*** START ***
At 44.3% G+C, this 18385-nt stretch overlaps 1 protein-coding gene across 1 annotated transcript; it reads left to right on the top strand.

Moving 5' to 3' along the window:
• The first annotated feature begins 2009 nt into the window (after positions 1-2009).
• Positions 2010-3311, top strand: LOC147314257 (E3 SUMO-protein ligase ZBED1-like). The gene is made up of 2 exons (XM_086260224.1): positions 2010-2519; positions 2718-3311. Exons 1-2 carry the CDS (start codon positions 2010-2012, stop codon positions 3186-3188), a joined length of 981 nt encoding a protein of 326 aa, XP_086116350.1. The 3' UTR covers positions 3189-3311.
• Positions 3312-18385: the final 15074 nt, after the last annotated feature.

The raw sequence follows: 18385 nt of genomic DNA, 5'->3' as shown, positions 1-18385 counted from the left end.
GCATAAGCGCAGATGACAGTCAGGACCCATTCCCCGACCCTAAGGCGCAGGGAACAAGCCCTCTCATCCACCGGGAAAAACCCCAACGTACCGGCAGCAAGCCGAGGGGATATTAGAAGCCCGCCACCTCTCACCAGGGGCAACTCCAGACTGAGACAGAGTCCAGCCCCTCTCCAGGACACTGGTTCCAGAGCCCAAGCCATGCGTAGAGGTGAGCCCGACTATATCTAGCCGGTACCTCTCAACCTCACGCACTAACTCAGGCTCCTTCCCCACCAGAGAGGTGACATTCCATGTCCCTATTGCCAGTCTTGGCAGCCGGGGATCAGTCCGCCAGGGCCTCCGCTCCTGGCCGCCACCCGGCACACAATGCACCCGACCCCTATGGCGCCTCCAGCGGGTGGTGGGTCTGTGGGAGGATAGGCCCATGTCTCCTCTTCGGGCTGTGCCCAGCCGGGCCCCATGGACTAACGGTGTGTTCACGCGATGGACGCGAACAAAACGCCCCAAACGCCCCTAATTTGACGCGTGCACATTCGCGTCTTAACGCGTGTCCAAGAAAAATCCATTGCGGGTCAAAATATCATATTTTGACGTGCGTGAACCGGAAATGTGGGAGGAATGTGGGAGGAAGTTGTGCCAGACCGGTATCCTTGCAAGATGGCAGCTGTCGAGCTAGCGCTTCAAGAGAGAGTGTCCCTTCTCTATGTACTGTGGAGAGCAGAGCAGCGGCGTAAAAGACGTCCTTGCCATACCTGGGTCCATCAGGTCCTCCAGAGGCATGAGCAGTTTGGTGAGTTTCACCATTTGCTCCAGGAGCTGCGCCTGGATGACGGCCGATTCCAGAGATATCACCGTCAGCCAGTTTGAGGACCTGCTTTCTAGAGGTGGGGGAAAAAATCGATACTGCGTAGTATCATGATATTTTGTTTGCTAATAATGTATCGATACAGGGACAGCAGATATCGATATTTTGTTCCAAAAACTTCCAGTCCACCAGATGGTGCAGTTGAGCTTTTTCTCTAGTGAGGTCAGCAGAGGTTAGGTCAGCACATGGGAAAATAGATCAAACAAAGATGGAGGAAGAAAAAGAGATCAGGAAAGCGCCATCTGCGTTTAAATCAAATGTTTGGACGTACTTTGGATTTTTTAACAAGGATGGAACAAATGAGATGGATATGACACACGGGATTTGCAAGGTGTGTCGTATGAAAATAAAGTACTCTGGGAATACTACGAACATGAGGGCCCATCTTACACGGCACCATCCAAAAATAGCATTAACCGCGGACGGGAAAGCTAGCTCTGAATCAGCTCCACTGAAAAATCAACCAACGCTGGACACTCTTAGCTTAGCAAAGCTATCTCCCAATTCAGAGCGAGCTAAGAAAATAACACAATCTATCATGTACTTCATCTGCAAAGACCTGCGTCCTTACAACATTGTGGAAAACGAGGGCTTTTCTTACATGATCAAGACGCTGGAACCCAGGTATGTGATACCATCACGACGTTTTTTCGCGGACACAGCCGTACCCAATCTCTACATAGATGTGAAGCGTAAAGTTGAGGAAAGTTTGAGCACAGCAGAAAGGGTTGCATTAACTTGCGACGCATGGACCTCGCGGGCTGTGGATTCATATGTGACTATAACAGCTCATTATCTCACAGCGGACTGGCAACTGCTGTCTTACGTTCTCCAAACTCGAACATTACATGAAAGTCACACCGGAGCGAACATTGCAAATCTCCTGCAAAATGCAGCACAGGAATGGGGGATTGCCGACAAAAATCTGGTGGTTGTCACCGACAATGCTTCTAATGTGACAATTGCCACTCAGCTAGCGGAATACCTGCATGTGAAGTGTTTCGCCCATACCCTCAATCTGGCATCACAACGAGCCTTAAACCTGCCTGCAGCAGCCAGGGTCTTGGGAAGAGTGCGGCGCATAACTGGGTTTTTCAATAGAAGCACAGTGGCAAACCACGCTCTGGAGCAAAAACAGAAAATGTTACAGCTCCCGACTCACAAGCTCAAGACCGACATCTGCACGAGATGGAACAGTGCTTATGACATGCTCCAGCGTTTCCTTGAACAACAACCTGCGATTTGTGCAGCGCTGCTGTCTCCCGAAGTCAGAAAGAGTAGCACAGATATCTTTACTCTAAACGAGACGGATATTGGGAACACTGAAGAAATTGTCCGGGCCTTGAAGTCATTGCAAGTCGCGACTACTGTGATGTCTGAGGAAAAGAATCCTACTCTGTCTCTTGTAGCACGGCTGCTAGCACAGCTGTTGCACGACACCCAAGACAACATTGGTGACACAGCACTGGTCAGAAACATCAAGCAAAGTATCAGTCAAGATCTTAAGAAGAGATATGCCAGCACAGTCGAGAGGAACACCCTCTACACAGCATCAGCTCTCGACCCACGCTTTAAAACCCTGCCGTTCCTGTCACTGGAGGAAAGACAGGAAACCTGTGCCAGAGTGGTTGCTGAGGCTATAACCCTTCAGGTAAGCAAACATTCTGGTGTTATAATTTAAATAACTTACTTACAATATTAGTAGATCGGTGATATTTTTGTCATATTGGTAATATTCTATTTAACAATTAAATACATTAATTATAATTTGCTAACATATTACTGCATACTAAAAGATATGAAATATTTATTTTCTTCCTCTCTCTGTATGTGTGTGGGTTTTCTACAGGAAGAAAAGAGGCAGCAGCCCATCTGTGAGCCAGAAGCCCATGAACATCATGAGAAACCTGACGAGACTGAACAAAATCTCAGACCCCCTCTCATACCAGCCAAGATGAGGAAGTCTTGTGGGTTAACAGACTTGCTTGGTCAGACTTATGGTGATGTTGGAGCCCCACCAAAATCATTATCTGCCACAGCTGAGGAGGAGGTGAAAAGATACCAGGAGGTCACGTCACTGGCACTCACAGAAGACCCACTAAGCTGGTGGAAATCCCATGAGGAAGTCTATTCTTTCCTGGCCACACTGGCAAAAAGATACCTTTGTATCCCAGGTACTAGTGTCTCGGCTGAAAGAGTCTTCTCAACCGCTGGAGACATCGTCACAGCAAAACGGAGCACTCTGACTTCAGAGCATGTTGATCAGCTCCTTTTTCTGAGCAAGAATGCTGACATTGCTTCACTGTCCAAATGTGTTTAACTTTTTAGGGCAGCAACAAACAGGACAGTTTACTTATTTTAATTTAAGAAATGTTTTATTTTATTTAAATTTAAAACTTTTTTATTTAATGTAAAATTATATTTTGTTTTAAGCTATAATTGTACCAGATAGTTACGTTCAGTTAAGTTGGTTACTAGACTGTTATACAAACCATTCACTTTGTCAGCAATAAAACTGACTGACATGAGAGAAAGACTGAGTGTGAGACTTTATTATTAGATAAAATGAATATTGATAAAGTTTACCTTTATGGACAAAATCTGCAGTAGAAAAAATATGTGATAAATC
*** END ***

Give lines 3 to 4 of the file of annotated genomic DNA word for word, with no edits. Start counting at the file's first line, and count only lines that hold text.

• The first annotated feature begins 2009 nt into the window (after positions 1-2009).
• Positions 2010-3311, top strand: LOC147314257 (E3 SUMO-protein ligase ZBED1-like). The gene is made up of 2 exons (XM_086260224.1): positions 2010-2519; positions 2718-3311. Exons 1-2 carry the CDS (start codon positions 2010-2012, stop codon positions 3186-3188), a joined length of 981 nt encoding a protein of 326 aa, XP_086116350.1. The 3' UTR covers positions 3189-3311.